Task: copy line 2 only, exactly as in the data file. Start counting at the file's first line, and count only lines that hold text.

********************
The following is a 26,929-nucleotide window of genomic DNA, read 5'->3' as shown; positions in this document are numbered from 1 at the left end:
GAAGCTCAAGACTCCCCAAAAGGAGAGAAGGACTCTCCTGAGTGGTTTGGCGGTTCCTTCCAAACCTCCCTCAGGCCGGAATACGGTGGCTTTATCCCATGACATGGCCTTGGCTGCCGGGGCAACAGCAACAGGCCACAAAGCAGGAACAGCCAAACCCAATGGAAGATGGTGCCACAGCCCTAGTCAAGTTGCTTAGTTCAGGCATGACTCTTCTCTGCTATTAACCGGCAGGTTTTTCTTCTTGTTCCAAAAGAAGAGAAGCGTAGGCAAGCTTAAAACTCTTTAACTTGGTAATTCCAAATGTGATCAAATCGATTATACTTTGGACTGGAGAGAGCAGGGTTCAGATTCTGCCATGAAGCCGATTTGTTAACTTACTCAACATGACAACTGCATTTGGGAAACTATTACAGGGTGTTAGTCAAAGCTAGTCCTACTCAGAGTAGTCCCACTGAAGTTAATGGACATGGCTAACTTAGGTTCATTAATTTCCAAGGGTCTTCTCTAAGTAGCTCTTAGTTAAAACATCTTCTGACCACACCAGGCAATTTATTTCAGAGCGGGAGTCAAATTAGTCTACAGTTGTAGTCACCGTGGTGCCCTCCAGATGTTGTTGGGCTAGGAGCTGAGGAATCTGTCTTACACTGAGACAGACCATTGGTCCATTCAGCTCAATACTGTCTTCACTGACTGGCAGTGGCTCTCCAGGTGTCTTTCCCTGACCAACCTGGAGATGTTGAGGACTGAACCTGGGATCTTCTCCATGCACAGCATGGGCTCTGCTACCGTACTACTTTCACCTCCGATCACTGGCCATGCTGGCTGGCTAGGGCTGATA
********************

GAAGCTCAAGACTCCCCAAAAGGAGAGAAGGACTCTCCTGAGTGGTTTGGCGGTTCCTTCCAAACCTCCCTCAGGCCGGAATACGGTGGCTTTATCCCATGACATGGCCTTGGCTGCCGGGGCAACAGCAACAGGCCACAAAGCAGGAACAGCCAAACCCAATGGAAGATGGTGCCACAGCCCTAGTCAAGTTGCTTAGTTCAGGCATGACTCTTCTCTGCTATTAACCGGCAGGTTTTTCTTCTTGTTCCAAAAGAAGAGAAGCGTAGGCAAGCTTAAAACTCTTTAACTTGGTAATTCCAAATGTGATCAAATCGATTATACTTTGGACTGGAGAGAGCAGGGTTCAGATTCTGCCATGAAGCCGATTTGTTAACTTACTCAACATGACAACTGCATTTGGGAAACTATTACAGGGTGTTAGTCAAAGCTAGTCCTACTCAGAGTAGTCCCACTGAAGTTAATGGACATGGCTAACTTAGGTTCATTAATTTCCAAGGGTCTTCTCTAAGTAGCTCTTAGTTAAAACATCTTCTGACCACACCAGGCAATTTATTTCAGAGCGGGAGTCAAATTAGTCTACAGTTGTAGTCACCGTGGTGCCCTCCAGATGTTGTTGGGCTAGGAGCTGAGGAATCTGTCTTACACTGAGACAGACCATTGGTCCATTCAGCTCAATACTGTCTTCACTGACTGGCAGTGGCTCTCCAGGTGTCTTTCCCTGACCAACCTGGAGATGTTGAGGACTGAACCTGGGATCTTCTCCATGCACAGCATGGGCTCTGCTACCGTACTACTTTCACCTCCGATCACTGGCCATGCTGGCTGGCTAGGGCTGATA